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Topic # 198890 27-Jul-2016 11:06
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I use Teamviewer (TV) at my office to manage and control family PCs and my personal homeserver. I'm not an IT professional just a hack.

 

At my work, a couple days ago our email went down. This happens probably every 2 months. Sometimes we fail to receive/send emails overnight or for the duration of a full work day we can't send or received email. Internet was still working so the server was still issuing IP addresses etc etc.

 

I should preface this by saying I don't think our IT guy is very on to it, he's a friend of the business owner.

 

The IT guy, logged into our server remotely and said there were no problems with the server, but there appeared problems with the network which he couldn't fix or diagnose.

 

Last night he did a server restore from a backup taken the night before the email problem. As a result we lost 24 hours of emails.

 

Apparently blame is being directed towards my Teamviewer app. I was told that my PC was open to the world prior to the email outage.

 

Office PCs don't have any direct access to the server. There is a data storage of office files that are locally networked, but not the actually server files (or email files).

 

I'm fine to not have teamviewer access from my PC if it is an at risk app. I can just do anything from my phone or start bringing in my own laptop to work.

 

I've advocated that we get independent professional support for over a year, so I am very biased but I just think that this Teamviewer exploit thing is full of BS.

 

Your thoughts and experience?

 

 


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  Reply # 1599426 27-Jul-2016 11:14
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 Wow.  You are absolutely right...  the company needs a new IT Guy.  (Disclaimer - I am one)  Frequent email outages plus ditching 24 hours email history would make any of our clients throw their toys out of the cot, and rightly so.  The email sending issue should have been easily resolvable for anyone with reasonable business email troubleshooting experience.

 

Personally I think TeamViewer is not ideal, however there are no security flaws that I am aware of other than it being an easy target for someone to TRY and gain access to.  The most common issues are computer passwords being re-used...  for example LinkedIn was hacked and passwords were swiped.  There are criminal gangs trying the linkedin logins on all sorts of web sites to take advantage of our human nature reusing passwords on different web sites.

 

Good luck.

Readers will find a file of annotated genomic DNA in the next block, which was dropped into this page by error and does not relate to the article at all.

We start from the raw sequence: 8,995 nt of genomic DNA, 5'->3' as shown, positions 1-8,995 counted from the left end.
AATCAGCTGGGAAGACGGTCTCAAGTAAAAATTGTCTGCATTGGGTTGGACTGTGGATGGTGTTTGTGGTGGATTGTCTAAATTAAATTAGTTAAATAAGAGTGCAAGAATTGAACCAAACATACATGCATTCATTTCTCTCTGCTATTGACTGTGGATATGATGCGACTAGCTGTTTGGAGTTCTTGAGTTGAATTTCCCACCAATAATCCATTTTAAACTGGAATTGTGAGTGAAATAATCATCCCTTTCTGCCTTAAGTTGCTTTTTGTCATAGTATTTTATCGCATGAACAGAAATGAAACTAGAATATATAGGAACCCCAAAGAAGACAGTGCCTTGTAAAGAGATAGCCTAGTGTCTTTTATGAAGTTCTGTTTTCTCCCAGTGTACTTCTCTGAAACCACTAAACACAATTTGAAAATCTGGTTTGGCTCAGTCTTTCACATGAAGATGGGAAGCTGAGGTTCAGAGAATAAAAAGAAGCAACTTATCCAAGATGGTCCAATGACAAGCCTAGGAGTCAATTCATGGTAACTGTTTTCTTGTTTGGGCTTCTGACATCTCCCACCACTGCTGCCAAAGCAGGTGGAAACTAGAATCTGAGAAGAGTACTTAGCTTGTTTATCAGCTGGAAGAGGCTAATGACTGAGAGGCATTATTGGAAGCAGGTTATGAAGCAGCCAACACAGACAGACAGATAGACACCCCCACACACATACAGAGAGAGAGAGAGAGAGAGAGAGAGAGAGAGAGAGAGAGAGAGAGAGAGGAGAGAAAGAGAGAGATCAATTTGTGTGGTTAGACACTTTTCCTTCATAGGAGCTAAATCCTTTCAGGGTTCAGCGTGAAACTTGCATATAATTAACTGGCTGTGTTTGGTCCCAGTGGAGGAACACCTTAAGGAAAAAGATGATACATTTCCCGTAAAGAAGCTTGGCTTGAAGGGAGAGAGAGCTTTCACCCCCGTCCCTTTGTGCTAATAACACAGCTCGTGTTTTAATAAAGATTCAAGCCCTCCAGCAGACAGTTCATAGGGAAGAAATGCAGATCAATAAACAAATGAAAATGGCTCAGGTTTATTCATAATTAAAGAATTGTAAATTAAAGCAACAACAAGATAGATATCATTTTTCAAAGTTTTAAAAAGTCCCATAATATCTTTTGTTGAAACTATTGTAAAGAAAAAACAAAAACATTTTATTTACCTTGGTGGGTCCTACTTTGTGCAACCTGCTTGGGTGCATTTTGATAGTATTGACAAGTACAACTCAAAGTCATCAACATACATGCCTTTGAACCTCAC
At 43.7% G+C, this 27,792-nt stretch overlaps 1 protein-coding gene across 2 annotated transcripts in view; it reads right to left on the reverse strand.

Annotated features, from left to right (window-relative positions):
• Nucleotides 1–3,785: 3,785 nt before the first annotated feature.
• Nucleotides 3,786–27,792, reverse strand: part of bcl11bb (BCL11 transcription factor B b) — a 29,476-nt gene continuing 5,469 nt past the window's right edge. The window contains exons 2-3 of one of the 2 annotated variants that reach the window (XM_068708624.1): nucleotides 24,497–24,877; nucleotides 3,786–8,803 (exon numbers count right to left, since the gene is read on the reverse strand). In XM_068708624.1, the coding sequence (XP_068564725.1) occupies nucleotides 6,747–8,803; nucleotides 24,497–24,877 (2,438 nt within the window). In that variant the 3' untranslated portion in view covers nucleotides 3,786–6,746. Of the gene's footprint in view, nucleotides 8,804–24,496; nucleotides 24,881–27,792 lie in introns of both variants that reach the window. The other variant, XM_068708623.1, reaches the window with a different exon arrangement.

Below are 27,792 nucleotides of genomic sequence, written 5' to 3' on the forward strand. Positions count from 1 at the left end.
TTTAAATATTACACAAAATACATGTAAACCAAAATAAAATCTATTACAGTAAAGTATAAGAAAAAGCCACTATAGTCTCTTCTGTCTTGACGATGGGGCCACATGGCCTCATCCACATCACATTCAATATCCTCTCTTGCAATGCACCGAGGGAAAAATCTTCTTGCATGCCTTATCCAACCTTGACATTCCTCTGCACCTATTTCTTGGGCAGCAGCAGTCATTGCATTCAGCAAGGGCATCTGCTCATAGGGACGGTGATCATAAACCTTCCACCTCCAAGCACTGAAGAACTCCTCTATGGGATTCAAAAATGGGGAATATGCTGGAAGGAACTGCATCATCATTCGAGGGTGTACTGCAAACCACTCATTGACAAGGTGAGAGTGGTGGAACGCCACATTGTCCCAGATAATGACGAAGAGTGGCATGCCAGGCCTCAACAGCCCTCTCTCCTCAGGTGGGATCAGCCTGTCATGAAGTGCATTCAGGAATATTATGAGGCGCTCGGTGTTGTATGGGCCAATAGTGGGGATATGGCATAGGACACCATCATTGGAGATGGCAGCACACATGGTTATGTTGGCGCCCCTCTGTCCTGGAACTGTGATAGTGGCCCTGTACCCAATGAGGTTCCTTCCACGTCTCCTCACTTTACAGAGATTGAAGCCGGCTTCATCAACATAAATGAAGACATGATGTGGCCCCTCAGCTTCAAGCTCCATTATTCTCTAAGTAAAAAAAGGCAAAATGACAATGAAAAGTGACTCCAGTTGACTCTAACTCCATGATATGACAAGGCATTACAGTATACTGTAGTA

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  Reply # 1599428 27-Jul-2016 11:18
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Turn on 2FA for Teamviewer.  Immediately. 





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  Reply # 1599479 27-Jul-2016 13:06
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Teamviewer is not inherently insecure, but you should be using a strong password and 2FA.





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  Reply # 1599480 27-Jul-2016 13:07
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Just last month some did not have full confidence in Teamviewer.

 

https://yro.slashdot.org/story/16/06/04/1325221/teamviewer-denies-being-hacked-blames-users-introduces-new-security-measures

 

https://news.slashdot.org/story/16/06/01/2130259/teamviewer-servers-go-down-users-believe-they-are-hacked

 


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  Reply # 1599501 27-Jul-2016 13:54
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Team Viewer aside - the email problems you describe should just not be acceptable when there are many good, cheap, secure, reliable and easy(ish) to implement solutions that would solve your problems.

 

I can not think of any technical reason why Team Viewer would be able to have any effect on your email connectivity or deliverability outside of a) some seriously weird network or firewall configurations (or mis-configurations) or b) Unauthorised access into your internal network via an insecure Team Viewer instance that has compromised something.

 

If a) You need a new IT guy and fast (I'm going say you need this anyway on the basis of your email setup regardless of what is causing the problem)

 

If b) This is a bigger (security) issue and you need to fix it immediately and assess for any further impacts (what else have they managed to access in the mean time). If you are going to continue to use Team Viewer, your need at minimum a unique password and 2 factor auth turned off. This goes for anything these days really.





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  Reply # 1599510 27-Jul-2016 14:11
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I entirely agree with everything everyone else has said. In this forum alone I've read two entirely cringeworthy but eerily similar stories in the past 3 minutes. 

 

You need to get someone CONSIDERABLY better. If I behaved this way with my clients, I would expect to be sued from existence posthaste. 

 

In 20 years of providing support, I've never yet had to restore a system in a way that lost a days worth of emails.

 

Obviously, details are pretty scarce, but I'd be worried.

 

 


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  Reply # 1599513 27-Jul-2016 14:14
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And noone managed to produce any evidence of an actual Teamviewer hack or a 2FA failure, so I'm inclined to believe Teamviewer. Certainly my credentials wern't compromised and I wasn't even using 2FA (unique login email and password per site folks.. always...)